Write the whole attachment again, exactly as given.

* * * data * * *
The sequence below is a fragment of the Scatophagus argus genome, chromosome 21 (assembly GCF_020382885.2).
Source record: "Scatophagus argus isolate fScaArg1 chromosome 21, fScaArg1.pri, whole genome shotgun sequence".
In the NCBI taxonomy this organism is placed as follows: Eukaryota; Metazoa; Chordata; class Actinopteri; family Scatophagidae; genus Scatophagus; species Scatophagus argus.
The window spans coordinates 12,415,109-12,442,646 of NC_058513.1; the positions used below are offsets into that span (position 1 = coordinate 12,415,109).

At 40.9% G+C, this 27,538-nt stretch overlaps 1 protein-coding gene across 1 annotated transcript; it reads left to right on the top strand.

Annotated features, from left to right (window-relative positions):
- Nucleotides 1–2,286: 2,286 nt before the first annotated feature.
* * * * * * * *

The sequence below is a fragment of the Scatophagus argus genome, chromosome 21 (assembly GCF_020382885.2).
Source record: "Scatophagus argus isolate fScaArg1 chromosome 21, fScaArg1.pri, whole genome shotgun sequence".
In the NCBI taxonomy this organism is placed as follows: Eukaryota; Metazoa; Chordata; class Actinopteri; family Scatophagidae; genus Scatophagus; species Scatophagus argus.
The window spans coordinates 12,415,109-12,442,646 of NC_058513.1; the positions used below are offsets into that span (position 1 = coordinate 12,415,109).

At 40.9% G+C, this 27,538-nt stretch overlaps 1 protein-coding gene across 1 annotated transcript; it reads left to right on the top strand.

Annotated features, from left to right (window-relative positions):
- Nucleotides 1–2,286: 2,286 nt before the first annotated feature.